Home insurance is such a boring subject, most of us are happy to let our policy renew automatically. But my latest annual home insurance letter shocked me when I saw how much my premiums had risen.
I’ve had the same insurer since I bought my tiny Regency house 11 years ago, but being a loyal customer, it seems, no longer counts for anything. Yet insurance is competitive so you can shop around, even haggle — but insurers rely on us doing nothing.
Many people, when they’ve bought a new home, just sign up for the cover the mortgage lender suggests. But, certainly after a few years, see if you can do better. This year I shopped around and found better cover for £170 less than my renewal premium.
Like 370,000 other homes in England, my house is listed. My brick terrace home, with its tile roof, is Grade II, as are 92 per cent of all listed homes. The other eight per cent — Grade II* and Grade I — are very special and owners should definitely use specialist cover. Ditto for homes with unusually high risks such as thatches.
Does a listed home legally need specialist cover?
According to the NFU Mutual (nfumututal.co.uk), the simple answer is “no”. But there’s a strong caveat: it costs more to rebuild a listed house, so on your policy, the rebuild cost must be sufficiently high, which increases the premium. Also, NFU advises, if asked whether the home is listed, you must say so, or cover could be nullified.
How do I calculate rebuild value?
When you buy your home, the mortgage quote usually has a rebuild value, so use that. Or a surveyor can estimate it. I asked my local surveyor (mcbryerbeg.com) an expert in this area of east London . If you don’t know a local one, find surveyors at the Royal Institute of Chartered Surveyors (ricsfirms.com). For unlisted homes, online calculators such as the Association of British Insurer’s calculator (abi.org.uk) are easy. You must register. And do make a note of the answer, as it doesn’t save it.
How do I find the right insurer?
You can use comparison sites, but you’ll still have to digest the small print later on, and who knows where your details will end up. So I decided on a more tailored approach. First, I asked friends who their insurer is, what they pay, and if they’re satisfied. Following a recommendation, I got a quote from saga.co.uk. For listed homes, if you start an online application you may be required to complete by phone. This was my experience. I next tried companies I’d heard good things about — johnlewis-insurance.com and hiscox.co.uk. They offered excellent cover but the rates varied. However, each offer is different, so it isn’t just a question of which policy looks cheapest, but which suits your needs best.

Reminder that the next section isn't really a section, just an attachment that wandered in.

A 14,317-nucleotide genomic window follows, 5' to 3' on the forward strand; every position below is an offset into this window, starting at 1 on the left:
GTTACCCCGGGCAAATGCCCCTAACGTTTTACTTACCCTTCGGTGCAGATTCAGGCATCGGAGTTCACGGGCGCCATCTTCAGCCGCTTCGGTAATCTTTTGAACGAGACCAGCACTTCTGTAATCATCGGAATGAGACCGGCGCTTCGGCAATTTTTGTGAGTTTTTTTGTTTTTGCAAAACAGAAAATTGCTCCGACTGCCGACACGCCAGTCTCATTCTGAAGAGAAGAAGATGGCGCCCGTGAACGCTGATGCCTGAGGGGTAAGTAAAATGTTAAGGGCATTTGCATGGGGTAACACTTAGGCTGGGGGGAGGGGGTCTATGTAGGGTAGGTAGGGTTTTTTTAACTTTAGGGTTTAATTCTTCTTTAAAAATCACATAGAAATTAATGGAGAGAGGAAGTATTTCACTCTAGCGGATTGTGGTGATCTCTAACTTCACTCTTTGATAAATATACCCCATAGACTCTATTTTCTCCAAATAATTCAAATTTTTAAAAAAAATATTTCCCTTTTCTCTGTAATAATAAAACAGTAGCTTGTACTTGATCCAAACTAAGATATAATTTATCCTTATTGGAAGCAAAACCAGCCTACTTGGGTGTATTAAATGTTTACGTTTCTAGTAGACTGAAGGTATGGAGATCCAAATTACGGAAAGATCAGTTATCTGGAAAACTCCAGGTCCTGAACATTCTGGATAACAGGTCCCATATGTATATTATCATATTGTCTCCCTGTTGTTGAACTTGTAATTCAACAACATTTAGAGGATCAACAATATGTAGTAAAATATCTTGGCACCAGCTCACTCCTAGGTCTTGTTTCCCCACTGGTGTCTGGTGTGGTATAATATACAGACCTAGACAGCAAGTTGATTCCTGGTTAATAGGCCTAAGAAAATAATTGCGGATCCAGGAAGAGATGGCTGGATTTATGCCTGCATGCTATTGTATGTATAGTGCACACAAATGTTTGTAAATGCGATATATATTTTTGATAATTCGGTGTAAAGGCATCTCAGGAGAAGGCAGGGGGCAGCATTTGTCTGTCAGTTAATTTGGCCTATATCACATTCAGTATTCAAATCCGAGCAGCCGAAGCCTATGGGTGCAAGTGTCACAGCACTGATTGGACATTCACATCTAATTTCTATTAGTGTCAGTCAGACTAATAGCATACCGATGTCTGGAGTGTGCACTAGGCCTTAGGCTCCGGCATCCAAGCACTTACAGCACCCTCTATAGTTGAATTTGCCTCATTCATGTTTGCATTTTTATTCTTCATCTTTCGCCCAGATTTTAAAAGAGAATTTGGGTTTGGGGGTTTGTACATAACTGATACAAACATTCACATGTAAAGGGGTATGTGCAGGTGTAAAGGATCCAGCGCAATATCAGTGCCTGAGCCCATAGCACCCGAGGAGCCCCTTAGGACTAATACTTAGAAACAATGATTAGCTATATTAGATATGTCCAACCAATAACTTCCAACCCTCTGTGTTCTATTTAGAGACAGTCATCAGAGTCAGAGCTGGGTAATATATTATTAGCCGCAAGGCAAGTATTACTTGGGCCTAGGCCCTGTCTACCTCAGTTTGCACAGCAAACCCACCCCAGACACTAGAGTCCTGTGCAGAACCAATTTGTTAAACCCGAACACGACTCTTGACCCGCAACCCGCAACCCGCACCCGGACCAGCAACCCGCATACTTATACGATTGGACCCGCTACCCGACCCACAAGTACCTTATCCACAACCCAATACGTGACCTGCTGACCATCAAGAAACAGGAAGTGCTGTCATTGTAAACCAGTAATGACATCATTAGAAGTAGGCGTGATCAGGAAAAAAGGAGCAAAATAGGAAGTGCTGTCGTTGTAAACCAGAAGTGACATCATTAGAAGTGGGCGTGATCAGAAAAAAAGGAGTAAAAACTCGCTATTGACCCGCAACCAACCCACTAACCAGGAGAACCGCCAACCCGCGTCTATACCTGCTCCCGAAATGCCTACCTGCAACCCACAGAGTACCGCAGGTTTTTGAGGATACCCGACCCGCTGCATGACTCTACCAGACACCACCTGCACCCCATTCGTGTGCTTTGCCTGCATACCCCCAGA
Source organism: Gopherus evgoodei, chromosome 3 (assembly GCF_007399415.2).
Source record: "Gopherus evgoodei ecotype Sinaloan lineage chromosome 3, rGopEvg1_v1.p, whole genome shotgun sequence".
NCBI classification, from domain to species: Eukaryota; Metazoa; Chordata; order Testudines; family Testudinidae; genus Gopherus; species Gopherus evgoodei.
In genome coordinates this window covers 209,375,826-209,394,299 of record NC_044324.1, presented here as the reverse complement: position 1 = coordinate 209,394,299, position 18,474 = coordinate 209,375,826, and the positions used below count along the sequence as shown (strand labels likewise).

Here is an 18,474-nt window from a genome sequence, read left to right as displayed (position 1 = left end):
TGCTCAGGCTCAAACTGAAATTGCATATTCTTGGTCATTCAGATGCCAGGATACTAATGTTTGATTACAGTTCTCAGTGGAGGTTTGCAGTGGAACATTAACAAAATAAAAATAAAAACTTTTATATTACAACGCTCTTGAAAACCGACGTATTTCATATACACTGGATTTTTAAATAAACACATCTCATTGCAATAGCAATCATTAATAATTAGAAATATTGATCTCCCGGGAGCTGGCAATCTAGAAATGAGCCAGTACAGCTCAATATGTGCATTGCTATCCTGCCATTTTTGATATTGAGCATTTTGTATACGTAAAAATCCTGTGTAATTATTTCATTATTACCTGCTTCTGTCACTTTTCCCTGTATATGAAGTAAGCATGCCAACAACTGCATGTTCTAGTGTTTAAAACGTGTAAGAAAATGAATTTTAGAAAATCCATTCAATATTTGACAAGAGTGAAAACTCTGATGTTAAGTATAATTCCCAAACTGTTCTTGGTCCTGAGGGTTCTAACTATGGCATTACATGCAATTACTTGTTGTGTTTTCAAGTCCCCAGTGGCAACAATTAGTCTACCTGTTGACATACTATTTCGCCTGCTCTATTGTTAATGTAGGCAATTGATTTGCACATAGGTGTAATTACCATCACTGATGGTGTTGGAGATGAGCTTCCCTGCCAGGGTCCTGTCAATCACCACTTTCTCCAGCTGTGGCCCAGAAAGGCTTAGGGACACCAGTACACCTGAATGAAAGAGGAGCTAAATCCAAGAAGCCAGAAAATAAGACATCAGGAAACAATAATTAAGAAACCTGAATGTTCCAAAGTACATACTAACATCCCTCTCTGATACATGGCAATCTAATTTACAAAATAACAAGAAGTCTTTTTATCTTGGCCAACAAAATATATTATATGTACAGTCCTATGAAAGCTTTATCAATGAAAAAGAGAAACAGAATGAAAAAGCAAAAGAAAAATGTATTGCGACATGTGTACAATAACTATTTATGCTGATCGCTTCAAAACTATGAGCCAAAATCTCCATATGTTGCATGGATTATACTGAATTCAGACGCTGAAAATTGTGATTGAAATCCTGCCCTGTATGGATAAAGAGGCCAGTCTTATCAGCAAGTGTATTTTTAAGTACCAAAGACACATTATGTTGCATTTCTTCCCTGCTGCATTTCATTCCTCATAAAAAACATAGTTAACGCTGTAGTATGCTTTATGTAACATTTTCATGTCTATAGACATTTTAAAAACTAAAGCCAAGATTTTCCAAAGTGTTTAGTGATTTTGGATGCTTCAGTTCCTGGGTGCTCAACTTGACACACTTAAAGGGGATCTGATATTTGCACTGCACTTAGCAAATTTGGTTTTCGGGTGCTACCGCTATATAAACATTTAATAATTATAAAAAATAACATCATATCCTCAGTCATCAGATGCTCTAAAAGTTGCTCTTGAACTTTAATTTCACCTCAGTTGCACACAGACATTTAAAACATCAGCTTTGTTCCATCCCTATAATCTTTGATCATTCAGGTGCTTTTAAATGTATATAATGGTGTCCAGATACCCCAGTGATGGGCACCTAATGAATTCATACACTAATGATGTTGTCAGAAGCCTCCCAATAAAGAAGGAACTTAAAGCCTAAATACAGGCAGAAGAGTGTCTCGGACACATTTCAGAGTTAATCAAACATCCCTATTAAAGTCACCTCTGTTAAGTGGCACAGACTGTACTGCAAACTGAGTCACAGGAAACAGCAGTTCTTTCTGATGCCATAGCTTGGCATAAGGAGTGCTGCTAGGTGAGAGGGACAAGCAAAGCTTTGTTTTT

An online insurance portal specially for listed homes, buildings2insure.com, has several partners. I approached one, ecclesiastical.com — a 125-year-old specialist. They quoted £143 less than I was paying, with higher limits.
Should I try a broker?
A friend recommended Robins Row (robinsrow.com). I phoned, and after a courteous chat and a couple of day’s wait, the result was a very comprehensive policy with unlimited cover for a good price that included their fee.
Do all insurers ask the same questions?
No. Some worry about flat roofs, some about window locks. One consulted a flood map.
And what about haggling?
Finally, I told my original insurer I had a quote £170 lower. They offered to knock £75 off my policy “for loyalty”, and also increased my contents cover. At the very least, call your existing insurer and haggle. And don’t pay monthly — it ramps up the final cost.
What it costs:
My original cover was £593 (I paid monthly, so actually paid £627) for £500,000 of buildings cover and £50,000 contents. After a call this was reduced to £521, with contents cover raised to £70,000. Saga offered the lowest price for its “essential” cover with added home emergency, for a rock bottom £415. This gave £600,000 rebuild cover and £75,000 contents.
Hiscox quoted unlimited cover for £850 (calculated monthly, so cheaper paid annually).
John Lewis Insurance quoted £702 for £600,000 rebuild and £75,000 contents.Ecclesiastical quoted £449 for a tailored specialist policy giving £600,000 rebuild and £75,000 contents. This lowered to £423 for £550,000 rebuild. Robins Row found me unlimited cover — both buildings and contents — for £530, with identity theft cover, too.